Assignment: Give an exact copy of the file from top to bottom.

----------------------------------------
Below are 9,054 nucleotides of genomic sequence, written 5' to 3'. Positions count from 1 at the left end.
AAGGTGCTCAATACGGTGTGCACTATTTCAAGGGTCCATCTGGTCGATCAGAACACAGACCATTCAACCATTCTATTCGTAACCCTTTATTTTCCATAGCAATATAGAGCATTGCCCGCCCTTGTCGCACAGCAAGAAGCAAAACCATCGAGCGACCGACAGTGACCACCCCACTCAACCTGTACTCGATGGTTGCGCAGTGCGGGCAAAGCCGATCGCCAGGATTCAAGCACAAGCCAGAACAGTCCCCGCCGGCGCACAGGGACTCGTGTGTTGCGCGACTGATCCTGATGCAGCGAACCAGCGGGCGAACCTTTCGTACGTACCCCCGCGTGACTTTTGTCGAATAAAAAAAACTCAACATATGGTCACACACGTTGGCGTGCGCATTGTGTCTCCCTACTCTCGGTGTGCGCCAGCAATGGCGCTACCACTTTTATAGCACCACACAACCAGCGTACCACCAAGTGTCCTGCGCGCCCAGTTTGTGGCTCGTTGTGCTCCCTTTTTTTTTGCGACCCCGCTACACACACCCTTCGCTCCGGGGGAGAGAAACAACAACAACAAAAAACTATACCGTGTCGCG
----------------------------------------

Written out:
Below are 9,054 nucleotides of genomic sequence, written 5' to 3'. Positions count from 1 at the left end.
AAGGTGCTCAATACGGTGTGCACTATTTCAAGGGTCCATCTGGTCGATCAGAACACAGACCATTCAACCATTCTATTCGTAACCCTTTATTTTCCATAGCAATATAGAGCATTGCCCGCCCTTGTCGCACAGCAAGAAGCAAAACCATCGAGCGACCGACAGTGACCACCCCACTCAACCTGTACTCGATGGTTGCGCAGTGCGGGCAAAGCCGATCGCCAGGATTCAAGCACAAGCCAGAACAGTCCCCGCCGGCGCACAGGGACTCGTGTGTTGCGCGACTGATCCTGATGCAGCGAACCAGCGGGCGAACCTTTCGTACGTACCCCCGCGTGACTTTTGTCGAATAAAAAAAACTCAACATATGGTCACACACGTTGGCGTGCGCATTGTGTCTCCCTACTCTCGGTGTGCGCCAGCAATGGCGCTACCACTTTTATAGCACCACACAACCAGCGTACCACCAAGTGTCCTGCGCGCCCAGTTTGTGGCTCGTTGTGCTCCCTTTTTTTTTGCGACCCCGCTACACACACCCTTCGCTCCGGGGGAGAGAAACAACAACAACAAAAAACTATACCGTGTCGCG